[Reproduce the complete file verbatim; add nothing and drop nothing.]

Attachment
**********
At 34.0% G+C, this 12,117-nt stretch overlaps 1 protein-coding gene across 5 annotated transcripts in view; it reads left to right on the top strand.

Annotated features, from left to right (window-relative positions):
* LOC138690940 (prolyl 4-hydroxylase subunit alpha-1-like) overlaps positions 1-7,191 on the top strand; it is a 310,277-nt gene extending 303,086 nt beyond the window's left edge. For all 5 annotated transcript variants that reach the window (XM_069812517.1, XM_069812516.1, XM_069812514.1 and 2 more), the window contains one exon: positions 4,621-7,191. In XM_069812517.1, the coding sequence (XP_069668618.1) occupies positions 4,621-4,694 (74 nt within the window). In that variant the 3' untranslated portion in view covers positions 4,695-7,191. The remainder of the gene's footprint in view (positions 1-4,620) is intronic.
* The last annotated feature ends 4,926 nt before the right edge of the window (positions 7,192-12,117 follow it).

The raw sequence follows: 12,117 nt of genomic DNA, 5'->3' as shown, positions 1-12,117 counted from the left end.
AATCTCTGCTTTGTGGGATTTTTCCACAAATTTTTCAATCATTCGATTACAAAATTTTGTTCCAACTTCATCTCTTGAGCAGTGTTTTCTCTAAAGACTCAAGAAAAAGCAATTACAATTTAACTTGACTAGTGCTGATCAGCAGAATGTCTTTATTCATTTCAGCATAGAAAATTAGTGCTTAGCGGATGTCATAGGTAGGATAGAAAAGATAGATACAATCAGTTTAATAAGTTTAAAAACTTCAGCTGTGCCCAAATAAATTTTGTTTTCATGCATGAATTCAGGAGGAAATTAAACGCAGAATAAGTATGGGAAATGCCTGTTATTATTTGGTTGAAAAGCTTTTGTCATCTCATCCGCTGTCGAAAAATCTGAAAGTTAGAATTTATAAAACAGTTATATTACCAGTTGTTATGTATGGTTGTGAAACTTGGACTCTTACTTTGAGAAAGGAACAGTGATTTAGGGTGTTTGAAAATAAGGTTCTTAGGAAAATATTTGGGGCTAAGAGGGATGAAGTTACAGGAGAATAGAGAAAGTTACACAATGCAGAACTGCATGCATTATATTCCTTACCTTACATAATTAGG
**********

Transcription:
At 34.0% G+C, this 12,117-nt stretch overlaps 1 protein-coding gene across 5 annotated transcripts in view; it reads left to right on the top strand.

Annotated features, from left to right (window-relative positions):
* LOC138690940 (prolyl 4-hydroxylase subunit alpha-1-like) overlaps positions 1-7,191 on the top strand; it is a 310,277-nt gene extending 303,086 nt beyond the window's left edge. For all 5 annotated transcript variants that reach the window (XM_069812517.1, XM_069812516.1, XM_069812514.1 and 2 more), the window contains one exon: positions 4,621-7,191. In XM_069812517.1, the coding sequence (XP_069668618.1) occupies positions 4,621-4,694 (74 nt within the window). In that variant the 3' untranslated portion in view covers positions 4,695-7,191. The remainder of the gene's footprint in view (positions 1-4,620) is intronic.
* The last annotated feature ends 4,926 nt before the right edge of the window (positions 7,192-12,117 follow it).

The raw sequence follows: 12,117 nt of genomic DNA, 5'->3' as shown, positions 1-12,117 counted from the left end.
AATCTCTGCTTTGTGGGATTTTTCCACAAATTTTTCAATCATTCGATTACAAAATTTTGTTCCAACTTCATCTCTTGAGCAGTGTTTTCTCTAAAGACTCAAGAAAAAGCAATTACAATTTAACTTGACTAGTGCTGATCAGCAGAATGTCTTTATTCATTTCAGCATAGAAAATTAGTGCTTAGCGGATGTCATAGGTAGGATAGAAAAGATAGATACAATCAGTTTAATAAGTTTAAAAACTTCAGCTGTGCCCAAATAAATTTTGTTTTCATGCATGAATTCAGGAGGAAATTAAACGCAGAATAAGTATGGGAAATGCCTGTTATTATTTGGTTGAAAAGCTTTTGTCATCTCATCCGCTGTCGAAAAATCTGAAAGTTAGAATTTATAAAACAGTTATATTACCAGTTGTTATGTATGGTTGTGAAACTTGGACTCTTACTTTGAGAAAGGAACAGTGATTTAGGGTGTTTGAAAATAAGGTTCTTAGGAAAATATTTGGGGCTAAGAGGGATGAAGTTACAGGAGAATAGAGAAAGTTACACAATGCAGAACTGCATGCATTATATTCCTTACCTTACATAATTAGG